As Saudi Abuses Continue So Does U.S. Support
Bush hosts Saudi King Abdullah at his ranch in 2005
A recent report from Human Rights Watch criticized the Saudi Religious Police for fatally beating a man in Riyadh. His alleged crime: possessing alcohol.
On May 23, 2007, more than a dozen religious police stormed the Riyadh home of the al-Huraisi family, apparently without a warrant, in search of alcohol, which is banned in the kingdom. Two family members who were present at the time told Human Rights Watch how four religious police then proceeded to punch and kick Salman, the prime suspect, leaving him barely conscious. After taking Salman and 11 other family members to the religious police offices, the religious police beat him again. When he started coughing blood, an ambulance arrived and took Salman away. The autopsy confirmed that Salman died shortly thereafter from the beatings.
Saudi Arabia is the Bush administration's closest ally in the Middle East. Because King Abdullah and the Saudi royal family control the world’s largest reserves of oil, the U.S. government has not acted to oppose the repressive and intolerant actions of their regime. In Saudi Arabia, it still is possible to be executed for witchcraft, flogged for being alone with an unrelated person of the opposite sex and it is illegal for a Saudi citizen to practice a religion other than Islam (one assumes not being religious at all is equally reviled).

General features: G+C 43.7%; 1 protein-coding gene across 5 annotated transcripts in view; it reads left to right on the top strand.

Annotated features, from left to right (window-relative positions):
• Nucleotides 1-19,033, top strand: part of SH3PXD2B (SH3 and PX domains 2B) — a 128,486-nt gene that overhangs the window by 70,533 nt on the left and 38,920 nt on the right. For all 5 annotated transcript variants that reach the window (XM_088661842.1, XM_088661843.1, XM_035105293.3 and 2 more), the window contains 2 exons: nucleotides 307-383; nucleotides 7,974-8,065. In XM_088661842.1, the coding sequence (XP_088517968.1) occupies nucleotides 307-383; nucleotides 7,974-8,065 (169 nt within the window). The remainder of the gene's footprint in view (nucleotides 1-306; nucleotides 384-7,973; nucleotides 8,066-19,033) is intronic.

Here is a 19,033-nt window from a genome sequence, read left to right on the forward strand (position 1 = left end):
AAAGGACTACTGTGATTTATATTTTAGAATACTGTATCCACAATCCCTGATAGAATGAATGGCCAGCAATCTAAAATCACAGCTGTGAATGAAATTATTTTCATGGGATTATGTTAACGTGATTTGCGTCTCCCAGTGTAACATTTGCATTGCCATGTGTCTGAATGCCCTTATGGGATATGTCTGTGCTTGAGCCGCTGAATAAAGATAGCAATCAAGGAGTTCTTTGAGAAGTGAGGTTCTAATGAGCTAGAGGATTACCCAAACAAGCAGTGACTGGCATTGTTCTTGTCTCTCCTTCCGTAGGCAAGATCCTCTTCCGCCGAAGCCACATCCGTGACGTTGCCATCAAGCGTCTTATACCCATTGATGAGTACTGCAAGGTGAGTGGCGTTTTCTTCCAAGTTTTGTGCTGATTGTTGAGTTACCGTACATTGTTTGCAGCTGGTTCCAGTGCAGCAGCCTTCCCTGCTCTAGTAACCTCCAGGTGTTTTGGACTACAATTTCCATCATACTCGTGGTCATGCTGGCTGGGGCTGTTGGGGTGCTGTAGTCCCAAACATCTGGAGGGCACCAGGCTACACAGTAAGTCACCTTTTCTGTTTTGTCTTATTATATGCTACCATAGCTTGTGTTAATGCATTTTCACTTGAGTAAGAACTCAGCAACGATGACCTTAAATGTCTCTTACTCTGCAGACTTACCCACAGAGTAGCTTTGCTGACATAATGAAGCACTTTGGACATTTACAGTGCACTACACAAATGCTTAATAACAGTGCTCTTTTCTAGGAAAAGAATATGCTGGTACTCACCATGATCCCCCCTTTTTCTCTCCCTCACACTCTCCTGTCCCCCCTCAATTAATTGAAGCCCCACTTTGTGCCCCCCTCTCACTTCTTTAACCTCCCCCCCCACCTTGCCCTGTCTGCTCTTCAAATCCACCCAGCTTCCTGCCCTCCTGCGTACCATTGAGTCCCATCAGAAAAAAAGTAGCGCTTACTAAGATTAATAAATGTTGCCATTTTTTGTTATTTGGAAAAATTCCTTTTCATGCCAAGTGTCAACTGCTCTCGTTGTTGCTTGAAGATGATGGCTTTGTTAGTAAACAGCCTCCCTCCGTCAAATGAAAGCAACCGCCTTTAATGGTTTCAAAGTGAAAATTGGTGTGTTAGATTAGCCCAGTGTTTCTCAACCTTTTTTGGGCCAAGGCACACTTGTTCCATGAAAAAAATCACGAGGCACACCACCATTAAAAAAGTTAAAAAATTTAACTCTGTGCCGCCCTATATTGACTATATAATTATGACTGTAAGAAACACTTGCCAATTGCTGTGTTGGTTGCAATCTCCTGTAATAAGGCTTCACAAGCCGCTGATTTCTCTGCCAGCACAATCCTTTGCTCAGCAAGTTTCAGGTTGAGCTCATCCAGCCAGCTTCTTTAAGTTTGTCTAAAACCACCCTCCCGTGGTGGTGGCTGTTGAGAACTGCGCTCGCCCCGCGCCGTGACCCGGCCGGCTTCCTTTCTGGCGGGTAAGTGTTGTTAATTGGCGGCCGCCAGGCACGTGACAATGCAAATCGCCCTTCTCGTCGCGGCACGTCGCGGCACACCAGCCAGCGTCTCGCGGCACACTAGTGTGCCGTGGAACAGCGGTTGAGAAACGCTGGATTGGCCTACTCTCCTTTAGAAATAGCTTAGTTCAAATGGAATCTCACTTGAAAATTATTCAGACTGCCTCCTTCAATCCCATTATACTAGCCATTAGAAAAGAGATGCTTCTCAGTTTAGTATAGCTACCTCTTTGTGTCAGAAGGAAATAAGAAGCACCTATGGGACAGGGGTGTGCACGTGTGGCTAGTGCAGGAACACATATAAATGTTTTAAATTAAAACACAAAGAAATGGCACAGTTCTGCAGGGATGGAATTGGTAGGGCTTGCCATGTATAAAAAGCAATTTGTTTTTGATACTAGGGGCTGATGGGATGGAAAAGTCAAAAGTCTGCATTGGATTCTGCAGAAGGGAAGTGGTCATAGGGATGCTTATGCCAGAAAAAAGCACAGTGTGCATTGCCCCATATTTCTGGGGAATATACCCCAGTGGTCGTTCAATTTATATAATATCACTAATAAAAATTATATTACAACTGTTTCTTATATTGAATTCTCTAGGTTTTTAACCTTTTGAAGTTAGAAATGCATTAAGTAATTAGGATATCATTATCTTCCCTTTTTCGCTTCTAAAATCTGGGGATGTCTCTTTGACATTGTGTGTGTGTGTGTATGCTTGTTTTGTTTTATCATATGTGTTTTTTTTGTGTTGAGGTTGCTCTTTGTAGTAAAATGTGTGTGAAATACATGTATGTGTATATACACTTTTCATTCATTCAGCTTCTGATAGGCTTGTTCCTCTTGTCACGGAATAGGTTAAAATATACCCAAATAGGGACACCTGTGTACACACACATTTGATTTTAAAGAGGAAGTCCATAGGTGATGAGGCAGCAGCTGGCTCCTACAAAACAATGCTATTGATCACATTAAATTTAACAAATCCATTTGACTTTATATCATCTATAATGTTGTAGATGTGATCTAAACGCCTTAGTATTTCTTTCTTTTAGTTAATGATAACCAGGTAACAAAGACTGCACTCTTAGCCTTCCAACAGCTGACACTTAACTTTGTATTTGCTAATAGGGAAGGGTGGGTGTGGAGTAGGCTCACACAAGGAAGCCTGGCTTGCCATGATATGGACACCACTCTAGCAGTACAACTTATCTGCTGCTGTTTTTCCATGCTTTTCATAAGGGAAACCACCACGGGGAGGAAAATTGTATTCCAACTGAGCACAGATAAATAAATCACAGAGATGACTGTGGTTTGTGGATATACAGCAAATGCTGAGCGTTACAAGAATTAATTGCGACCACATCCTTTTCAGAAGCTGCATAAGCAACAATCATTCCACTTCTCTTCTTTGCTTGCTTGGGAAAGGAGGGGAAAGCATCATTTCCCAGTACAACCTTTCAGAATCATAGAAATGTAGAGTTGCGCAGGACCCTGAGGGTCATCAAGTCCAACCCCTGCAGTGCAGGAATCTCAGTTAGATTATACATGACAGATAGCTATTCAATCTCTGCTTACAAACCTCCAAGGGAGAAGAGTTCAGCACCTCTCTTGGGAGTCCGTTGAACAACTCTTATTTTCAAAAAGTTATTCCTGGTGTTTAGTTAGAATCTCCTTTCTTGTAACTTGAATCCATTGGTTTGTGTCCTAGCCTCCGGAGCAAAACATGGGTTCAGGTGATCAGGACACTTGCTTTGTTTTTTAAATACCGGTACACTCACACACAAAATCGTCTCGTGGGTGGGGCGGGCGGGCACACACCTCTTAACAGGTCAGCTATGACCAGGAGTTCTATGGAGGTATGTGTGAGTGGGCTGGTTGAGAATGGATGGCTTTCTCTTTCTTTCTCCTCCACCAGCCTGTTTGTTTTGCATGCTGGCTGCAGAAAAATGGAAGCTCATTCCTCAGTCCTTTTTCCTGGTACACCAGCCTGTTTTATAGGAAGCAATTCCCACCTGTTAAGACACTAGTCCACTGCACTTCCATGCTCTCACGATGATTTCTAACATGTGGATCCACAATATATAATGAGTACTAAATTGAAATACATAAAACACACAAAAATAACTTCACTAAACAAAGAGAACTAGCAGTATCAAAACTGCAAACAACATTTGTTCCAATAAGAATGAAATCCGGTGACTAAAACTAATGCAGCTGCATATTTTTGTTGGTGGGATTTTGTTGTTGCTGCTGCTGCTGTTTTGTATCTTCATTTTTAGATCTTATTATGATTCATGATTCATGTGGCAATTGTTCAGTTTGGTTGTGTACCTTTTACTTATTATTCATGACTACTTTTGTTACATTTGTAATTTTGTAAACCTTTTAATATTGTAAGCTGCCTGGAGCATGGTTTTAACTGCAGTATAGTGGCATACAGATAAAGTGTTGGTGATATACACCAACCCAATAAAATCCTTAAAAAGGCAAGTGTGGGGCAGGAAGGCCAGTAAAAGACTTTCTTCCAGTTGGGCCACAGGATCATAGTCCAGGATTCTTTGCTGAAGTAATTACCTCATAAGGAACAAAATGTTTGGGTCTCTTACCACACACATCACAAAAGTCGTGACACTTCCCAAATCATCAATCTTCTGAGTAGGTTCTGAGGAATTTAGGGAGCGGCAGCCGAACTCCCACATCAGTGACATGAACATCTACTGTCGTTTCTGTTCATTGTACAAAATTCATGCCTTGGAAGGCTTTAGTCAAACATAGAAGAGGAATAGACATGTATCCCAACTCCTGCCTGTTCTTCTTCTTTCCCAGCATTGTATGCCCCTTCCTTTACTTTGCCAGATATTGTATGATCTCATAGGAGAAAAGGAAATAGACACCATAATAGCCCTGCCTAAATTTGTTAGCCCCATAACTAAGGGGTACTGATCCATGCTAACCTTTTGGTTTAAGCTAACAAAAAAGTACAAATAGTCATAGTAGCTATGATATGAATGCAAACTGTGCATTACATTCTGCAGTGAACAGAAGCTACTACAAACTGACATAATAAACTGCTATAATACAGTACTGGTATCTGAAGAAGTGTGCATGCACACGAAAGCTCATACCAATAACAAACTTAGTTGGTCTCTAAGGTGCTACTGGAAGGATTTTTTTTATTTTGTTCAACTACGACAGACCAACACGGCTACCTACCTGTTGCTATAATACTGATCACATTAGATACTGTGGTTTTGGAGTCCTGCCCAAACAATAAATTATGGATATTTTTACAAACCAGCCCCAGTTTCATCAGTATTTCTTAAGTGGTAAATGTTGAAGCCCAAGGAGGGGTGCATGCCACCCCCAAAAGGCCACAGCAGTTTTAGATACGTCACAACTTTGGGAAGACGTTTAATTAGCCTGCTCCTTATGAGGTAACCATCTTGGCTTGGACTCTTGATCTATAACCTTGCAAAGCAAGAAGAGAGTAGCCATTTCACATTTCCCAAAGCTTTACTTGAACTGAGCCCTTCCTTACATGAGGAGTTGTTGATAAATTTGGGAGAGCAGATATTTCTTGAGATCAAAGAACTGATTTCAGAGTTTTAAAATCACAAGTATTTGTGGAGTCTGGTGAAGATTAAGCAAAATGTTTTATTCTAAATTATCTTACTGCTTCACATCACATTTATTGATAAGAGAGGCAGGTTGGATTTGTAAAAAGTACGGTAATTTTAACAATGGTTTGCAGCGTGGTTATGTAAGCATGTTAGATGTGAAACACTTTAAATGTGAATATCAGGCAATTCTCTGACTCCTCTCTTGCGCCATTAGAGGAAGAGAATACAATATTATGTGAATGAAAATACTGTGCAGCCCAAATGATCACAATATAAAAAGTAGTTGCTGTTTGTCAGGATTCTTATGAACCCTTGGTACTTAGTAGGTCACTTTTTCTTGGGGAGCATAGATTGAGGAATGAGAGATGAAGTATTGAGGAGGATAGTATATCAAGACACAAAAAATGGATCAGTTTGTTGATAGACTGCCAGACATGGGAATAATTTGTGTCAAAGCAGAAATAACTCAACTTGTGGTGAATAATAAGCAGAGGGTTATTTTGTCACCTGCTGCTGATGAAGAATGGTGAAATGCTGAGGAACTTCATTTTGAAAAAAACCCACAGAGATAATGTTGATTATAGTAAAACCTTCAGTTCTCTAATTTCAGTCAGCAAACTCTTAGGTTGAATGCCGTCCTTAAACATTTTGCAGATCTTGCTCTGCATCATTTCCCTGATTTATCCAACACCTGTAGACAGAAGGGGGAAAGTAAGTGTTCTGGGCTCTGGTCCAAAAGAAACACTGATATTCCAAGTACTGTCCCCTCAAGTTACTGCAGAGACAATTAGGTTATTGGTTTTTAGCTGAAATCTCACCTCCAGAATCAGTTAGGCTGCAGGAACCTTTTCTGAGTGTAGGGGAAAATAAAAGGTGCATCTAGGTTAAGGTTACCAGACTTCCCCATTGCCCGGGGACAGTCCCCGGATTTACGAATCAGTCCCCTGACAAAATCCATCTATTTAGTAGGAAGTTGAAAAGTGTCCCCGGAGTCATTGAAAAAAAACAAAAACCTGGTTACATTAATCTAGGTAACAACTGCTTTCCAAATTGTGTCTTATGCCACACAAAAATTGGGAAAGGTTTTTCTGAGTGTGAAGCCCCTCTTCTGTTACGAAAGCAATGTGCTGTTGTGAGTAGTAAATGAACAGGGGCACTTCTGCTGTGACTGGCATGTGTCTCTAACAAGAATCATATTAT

And yet, despite Saudi Arabia’s documented human rights violations the Bush administration continues to reward them. It was recently announced that our government plans to offer “the good Taliban” $20 billion in military aid. This was after a senior U.S. military officer reported that half of all foreign fighters in Iraq were from Saudi Arabia. And, according to Rep. Ben Gilman (R-NY) while chairman of the House International Relations Committee:
“Saudi money - official or not - is behind much of the Islamic-extremist rhetoric and action in the world today.”
How this relationship continues is a mixture of realpolitik and family values. The Bush family has maintained close personal ties with the Saudi government for decades and is unlikely to end their connection any time soon. This relationship has had profound business gains for the Bush family (to the tune of $1.4 billion) and has played a key role in foreign policy decisions. As Kevin Phillips wrote in his book American Dynasty: Aristocracy, Fortune, and the Politics of Deceit in the House of Bush:
“Also shaping Middle Eastern relations was the fact that the [Bush] family had cemented unique business and personal ties to the royal families of Saudi Arabia, Kuwait, and the emirates. After he left the White House in 1993, George H. W. Bush made a number of visits. His relationships with the Saudis, in particular, remained so close that the Saudi ambassador in Washington, Prince Bandar, and his wife considered the Bushes ‘almost family.’”
While the Saudi government maintains a faith-based authority that has the most fervent American evangelicals hugging their Bible in envy, it would seem that both the Bush and Saudi royal families have a shared faith of their own. As one hand washes the back of the other they maintain their hold on power despite illegal activities, popular disapproval and a disastrous foreign policy.